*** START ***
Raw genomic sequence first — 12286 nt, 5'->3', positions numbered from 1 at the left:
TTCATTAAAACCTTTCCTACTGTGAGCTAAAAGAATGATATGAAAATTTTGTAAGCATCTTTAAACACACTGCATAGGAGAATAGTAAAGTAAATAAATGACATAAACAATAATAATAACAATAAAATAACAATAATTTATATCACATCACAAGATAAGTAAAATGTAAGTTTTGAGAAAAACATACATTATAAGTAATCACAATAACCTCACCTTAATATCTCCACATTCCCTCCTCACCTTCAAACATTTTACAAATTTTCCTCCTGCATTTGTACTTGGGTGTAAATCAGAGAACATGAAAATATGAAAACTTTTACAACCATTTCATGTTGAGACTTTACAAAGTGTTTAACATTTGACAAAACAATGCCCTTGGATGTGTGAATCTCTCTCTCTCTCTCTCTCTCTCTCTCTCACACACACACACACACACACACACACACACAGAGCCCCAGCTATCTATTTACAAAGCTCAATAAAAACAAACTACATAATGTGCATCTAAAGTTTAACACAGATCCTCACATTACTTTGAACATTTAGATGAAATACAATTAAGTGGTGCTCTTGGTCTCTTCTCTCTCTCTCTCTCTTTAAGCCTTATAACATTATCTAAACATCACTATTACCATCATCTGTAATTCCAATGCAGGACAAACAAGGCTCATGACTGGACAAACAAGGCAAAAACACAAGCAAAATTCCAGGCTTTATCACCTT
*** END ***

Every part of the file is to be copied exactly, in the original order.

Raw genomic sequence first — 12286 nt, 5'->3', positions numbered from 1 at the left:
TTCATTAAAACCTTTCCTACTGTGAGCTAAAAGAATGATATGAAAATTTTGTAAGCATCTTTAAACACACTGCATAGGAGAATAGTAAAGTAAATAAATGACATAAACAATAATAATAACAATAAAATAACAATAATTTATATCACATCACAAGATAAGTAAAATGTAAGTTTTGAGAAAAACATACATTATAAGTAATCACAATAACCTCACCTTAATATCTCCACATTCCCTCCTCACCTTCAAACATTTTACAAATTTTCCTCCTGCATTTGTACTTGGGTGTAAATCAGAGAACATGAAAATATGAAAACTTTTACAACCATTTCATGTTGAGACTTTACAAAGTGTTTAACATTTGACAAAACAATGCCCTTGGATGTGTGAATCTCTCTCTCTCTCTCTCTCTCTCTCTCTCACACACACACACACACACACACACACACACAGAGCCCCAGCTATCTATTTACAAAGCTCAATAAAAACAAACTACATAATGTGCATCTAAAGTTTAACACAGATCCTCACATTACTTTGAACATTTAGATGAAATACAATTAAGTGGTGCTCTTGGTCTCTTCTCTCTCTCTCTCTCTTTAAGCCTTATAACATTATCTAAACATCACTATTACCATCATCTGTAATTCCAATGCAGGACAAACAAGGCTCATGACTGGACAAACAAGGCAAAAACACAAGCAAAATTCCAGGCTTTATCACCTT